01 Oct BANNED! — The Satanic Verses
“What kind of idea are you? Are you the kind that compromises, does deals, accommodates itself to society, aims to find a niche, to survive; or are you the cussed, bloody-minded, ramrod-backed type of damnfool notion that would rather break than sway with the breeze? – The kind that will almost certainly, ninety-nine times out of hundred, be smashed to bits;
but, the hundredth time, will change the world.”
The Satanic Verses
Salman Rushdie (b.1947)
New York, NY: Viking, 1989
First U.S. Edition
PR9499.3 R8 S28 1989
The Satanic Verses was written by Indian-born British author, Salman Rushdie and first published in the U.K. in 1988. It was Rushdie’s fourth novel, and one that would hold a unique place in the history of literary censorship. The Satanic Verses is a complex and challenging novel that is told through a series of three interconnected stories set in present-day London, Bombay, an Indian village, and elsewhere in Arabia in the seventh century. Using a style similar to magic realism, Rushdie explores themes of migration and dislocation, doubt and the loss of religious faith, and the nature of good and evil. Or in his own words,
“It is a migrant’s eye view of the world… It is written from the experience of uprooting, disjuncture, and metamorphosis (slow, rapid, or pleasurable) that is the migrant’s condition, and from which, I believe, can be derived a metaphor for all humanity.”
The second tale of the novel, told in alternating chapters, alludes to the historical origins of Islam. In particular, to a legendary episode in Prophet Muhammad’s life, during which he added verses to the Koran and elevated to angelic status three goddesses that were worshipped by the polytheistic citizens of Mecca. Muhammad later revoked the verses, realizing that they had been transmitted to him by Satan posing as the angel Gabriel. Within these specific narratives, The Satanic Verses exposes the consequences of revelation and belief and, in doing so, finds itself the focus of major controversy.
Even before the book was published, two members of India’s Parliament had already launched a campaign calling for The Satanic Verses to be banned — neither had read it. India became the first to censor the novel, only nine days after it was released in the U.K. The importation of the British edition was prohibited under a ruling of the Indian Customs Act. Soon, Rushdie began to face pressure in England as well. Groups such as the U.K. Action Committee on Islamic Affairs and the British-based Union of Muslim Organizations called for the immediate withdrawal and destruction of the book and attempted to have Rushdie prosecuted under the same British laws which prohibit blasphemy against the doctrines of the Church of England.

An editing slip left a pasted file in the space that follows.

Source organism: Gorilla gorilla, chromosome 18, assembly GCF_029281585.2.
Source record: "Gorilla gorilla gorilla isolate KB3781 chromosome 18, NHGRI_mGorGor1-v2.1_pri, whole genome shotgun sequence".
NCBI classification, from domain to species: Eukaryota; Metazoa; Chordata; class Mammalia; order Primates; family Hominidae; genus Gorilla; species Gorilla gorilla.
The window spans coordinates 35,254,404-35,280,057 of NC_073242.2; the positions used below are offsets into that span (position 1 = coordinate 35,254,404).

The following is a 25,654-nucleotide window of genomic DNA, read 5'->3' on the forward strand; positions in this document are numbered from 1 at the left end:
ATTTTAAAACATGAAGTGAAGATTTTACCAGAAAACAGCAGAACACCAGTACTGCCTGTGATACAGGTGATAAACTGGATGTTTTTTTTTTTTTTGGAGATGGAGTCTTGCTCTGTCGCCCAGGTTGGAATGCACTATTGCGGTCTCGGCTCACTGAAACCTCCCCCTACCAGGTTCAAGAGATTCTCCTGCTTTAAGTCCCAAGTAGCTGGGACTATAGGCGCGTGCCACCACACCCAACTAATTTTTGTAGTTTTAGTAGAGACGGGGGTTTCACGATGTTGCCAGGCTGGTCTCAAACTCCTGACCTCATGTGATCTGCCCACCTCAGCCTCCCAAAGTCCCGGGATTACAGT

Within weeks, the novel was banned in South Africa, Pakistan, Somalia, Saudi Arabia, Egypt, Bangladesh, Sudan, Malaysia, Indonesia, and Qatar. In the United States, the Viking Press — which was set to publish the U.S. edition — received bomb threats and thousands of menacing letters. Book burnings and other violent demonstrations took place in England, Pakistan and India. Hundreds of people were injured in the riots and several people died. Then, the unexpected happened. On February 14, 1989 Iran’s leader, Ayatollah Khomeini, issued a religious edict called a fatwa against the novel and its author, Salman Rushdie. A bounty for Rushdie’s murder quickly exceeded two million dollars.
The years following the publication of The Satanic Verses continued to bring violence and death. Despite issuing a public apology, Rushdie went into hiding and, with police protection, has so far escaped any direct physical harm. Others have not been as lucky. Several translators and publishers of The Satanic Verses worldwide were victims of attacks, leaving more than forty dead in total. Although Khomeini himself died in June 1989, the fatwa against Rushdie remains in force, reaffirmed by Iranian officials. Protests against the novel also continue to occur.
Books unite us, censorship divides us!
The Rare Books Department of the J. Willard Marriott Library is celebrating Banned Books Week by highlighting one challenged title from the collection each day. To learn more about banned books and censorship, visit our Rare Books Digital Exhibitions: